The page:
An indicator that the region is fast recovering from the negative economic impact of the pandemic can be seen from the value of M&A deals jumping 57% to US$ 109.1 billion, and the number of deals by 40% to over 1.1k, last year; this was the first year that deals surpassed the 1k mark. The latest Refinitiv report noted that the largest deal in the Mena region was Aramco’s US$ 15.5 billion lease and leaseback agreement for its gas pipeline network; energy and power was the most active sector, with deals valued at US$ 38.8 billion. Inbound and outbound deals were 88% higher at US$ 45.4 billion and 198% up ,to US$ 30.2 billion respectively. Reflecting the strong recovery, proceeds from equity capital markets came in 193% higher at US$ 14.5 billion, (including KSA’s US$ 8.9 billion and UAE’s 4.3 billion), and a record US$ 66.0 billion from investment-grade corporate debt. With this major improvement, it was no surprise to see investment banks benefit, with a 3.0% hike in fees to US$ 1.4 billion.
According to RedSeer, the Menat, (Middle East, North Africa and Turkey), gaming market is booming, with 2021 revenue 15% higher, at US$ 6.5 billion. The growth is expected to continue, with the region gaining a bigger share of the global market, which currently stands at US$ 175.8 billion, estimated to grow to US$ 218.7 billion by 2024. There are an estimated three billion global players, with regional players at 434 million – 15% of the total – behind only the Asia-Pacific’s 1.61 billion players. The UAE and Saudi Arabia are the two biggest regional players, generating US$ 0.48 billion and US$ 1.1 billion in 2021 revenue. One interesting fact, highlighting the impact of the gaming segment, is that the top fifteen VC funds dedicated to gaming now have almost US$ 2.8 billion in assets under management.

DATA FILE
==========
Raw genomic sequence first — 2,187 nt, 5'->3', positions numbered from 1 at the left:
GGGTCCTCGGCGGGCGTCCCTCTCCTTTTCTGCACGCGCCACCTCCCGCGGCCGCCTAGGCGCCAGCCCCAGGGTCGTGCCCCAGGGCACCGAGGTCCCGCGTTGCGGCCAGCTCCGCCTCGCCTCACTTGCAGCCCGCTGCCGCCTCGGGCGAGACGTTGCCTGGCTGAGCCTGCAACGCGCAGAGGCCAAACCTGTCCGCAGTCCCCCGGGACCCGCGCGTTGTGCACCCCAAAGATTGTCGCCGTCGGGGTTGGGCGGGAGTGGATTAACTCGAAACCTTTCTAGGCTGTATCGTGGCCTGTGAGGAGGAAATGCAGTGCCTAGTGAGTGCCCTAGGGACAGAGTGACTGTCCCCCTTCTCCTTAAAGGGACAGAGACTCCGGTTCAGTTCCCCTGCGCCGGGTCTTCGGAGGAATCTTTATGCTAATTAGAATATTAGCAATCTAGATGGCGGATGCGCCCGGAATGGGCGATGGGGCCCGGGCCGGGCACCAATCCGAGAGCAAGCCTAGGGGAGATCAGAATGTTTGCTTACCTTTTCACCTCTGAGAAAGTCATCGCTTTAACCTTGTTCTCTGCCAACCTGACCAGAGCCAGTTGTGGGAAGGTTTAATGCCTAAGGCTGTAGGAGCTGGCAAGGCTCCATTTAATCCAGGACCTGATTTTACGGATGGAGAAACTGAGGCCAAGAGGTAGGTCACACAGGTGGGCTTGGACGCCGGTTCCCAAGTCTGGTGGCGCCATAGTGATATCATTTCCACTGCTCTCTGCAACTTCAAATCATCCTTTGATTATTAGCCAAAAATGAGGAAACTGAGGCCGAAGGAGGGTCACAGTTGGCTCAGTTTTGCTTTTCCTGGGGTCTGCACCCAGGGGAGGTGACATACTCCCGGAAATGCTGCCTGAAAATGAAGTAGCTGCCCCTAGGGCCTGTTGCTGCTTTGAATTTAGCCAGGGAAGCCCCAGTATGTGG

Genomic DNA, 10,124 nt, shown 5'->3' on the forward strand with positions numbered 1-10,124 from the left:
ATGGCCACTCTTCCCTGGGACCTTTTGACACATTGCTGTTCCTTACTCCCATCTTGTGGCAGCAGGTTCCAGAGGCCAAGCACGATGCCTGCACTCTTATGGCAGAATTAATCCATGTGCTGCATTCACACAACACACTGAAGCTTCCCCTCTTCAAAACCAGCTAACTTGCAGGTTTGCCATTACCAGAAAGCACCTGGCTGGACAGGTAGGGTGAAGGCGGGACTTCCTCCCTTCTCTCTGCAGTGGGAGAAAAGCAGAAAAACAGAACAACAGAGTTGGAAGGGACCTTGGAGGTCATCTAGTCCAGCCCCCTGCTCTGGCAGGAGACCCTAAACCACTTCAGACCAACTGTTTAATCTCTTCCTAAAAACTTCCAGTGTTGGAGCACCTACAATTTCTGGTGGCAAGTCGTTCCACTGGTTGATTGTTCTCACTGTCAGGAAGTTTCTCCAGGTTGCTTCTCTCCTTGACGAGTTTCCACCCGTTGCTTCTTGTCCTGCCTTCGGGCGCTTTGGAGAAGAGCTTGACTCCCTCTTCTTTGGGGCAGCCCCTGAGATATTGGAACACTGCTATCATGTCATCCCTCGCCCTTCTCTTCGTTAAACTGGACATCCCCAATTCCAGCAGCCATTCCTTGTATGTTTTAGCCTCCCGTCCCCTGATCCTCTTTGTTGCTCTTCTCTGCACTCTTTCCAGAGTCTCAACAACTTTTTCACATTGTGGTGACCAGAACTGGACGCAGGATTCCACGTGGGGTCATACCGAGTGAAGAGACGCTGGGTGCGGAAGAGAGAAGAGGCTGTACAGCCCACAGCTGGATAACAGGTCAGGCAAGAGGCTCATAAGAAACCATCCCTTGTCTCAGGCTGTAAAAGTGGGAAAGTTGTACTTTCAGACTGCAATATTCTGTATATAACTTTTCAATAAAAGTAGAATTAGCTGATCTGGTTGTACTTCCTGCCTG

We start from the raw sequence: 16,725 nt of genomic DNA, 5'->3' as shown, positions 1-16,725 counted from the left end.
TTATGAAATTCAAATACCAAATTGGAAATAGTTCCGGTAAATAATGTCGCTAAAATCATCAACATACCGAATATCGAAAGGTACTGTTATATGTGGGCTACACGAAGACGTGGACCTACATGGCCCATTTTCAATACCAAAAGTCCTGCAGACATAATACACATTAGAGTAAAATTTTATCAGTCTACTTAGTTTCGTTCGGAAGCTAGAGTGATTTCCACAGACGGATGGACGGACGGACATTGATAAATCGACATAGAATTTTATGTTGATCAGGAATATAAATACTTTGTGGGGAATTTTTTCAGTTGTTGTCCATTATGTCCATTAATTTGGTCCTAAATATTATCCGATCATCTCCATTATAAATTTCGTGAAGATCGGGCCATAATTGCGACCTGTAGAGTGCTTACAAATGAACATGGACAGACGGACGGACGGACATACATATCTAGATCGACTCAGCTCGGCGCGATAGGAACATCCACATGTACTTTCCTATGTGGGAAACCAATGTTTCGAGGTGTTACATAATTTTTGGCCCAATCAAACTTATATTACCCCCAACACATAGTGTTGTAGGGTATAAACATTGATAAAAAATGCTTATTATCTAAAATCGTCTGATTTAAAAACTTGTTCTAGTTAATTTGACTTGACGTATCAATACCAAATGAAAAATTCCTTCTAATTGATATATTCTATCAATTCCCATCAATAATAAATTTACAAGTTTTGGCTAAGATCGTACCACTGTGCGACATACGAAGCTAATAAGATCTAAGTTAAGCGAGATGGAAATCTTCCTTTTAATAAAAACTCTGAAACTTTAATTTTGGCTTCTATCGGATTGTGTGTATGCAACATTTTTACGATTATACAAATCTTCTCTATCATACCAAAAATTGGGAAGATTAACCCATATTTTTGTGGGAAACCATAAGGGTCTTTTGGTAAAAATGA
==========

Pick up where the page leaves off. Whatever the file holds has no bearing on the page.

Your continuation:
The US Fed finally issued its discussion paper on establishing an official digital version of the US dollar that would result in US citizens having a wider choice, speedier payment options and a safe, digital payment option for households and businesses. However, the paper made no recommendations and any hints on whether or not it should launch a central bank digital currency, but it did post that it would not proceed with creating one “without clear support from the executive branch and from Congress, ideally in the form of a specific authorising law”. The downside of such a currency is privacy concerns and financial stability risks. The central bank aims to collect public feedback, via an online form, within 120 days, on the potential costs and benefits of a CBDC. It is estimated that some ninety countries are exploring or launching their own CBDCs.
The world’s biggest carmaker has warned its domestic customers that they will have to wait for up to four years to take delivery of its new Land Cruiser SUV. No reasons were given for this delay, but Toyota indicated that the delay was not related to the global chip shortage or the supply chain crisis. Because of the current increased cases of Covid infections, the car maker will be slowing production at up to eleven plants in Japan. After seventy years in production, the Land Cruiser is Toyota’s longest-selling vehicle and there has been reports that, because of its global appeal, there had been plans to ramp up production in the medium and long-term.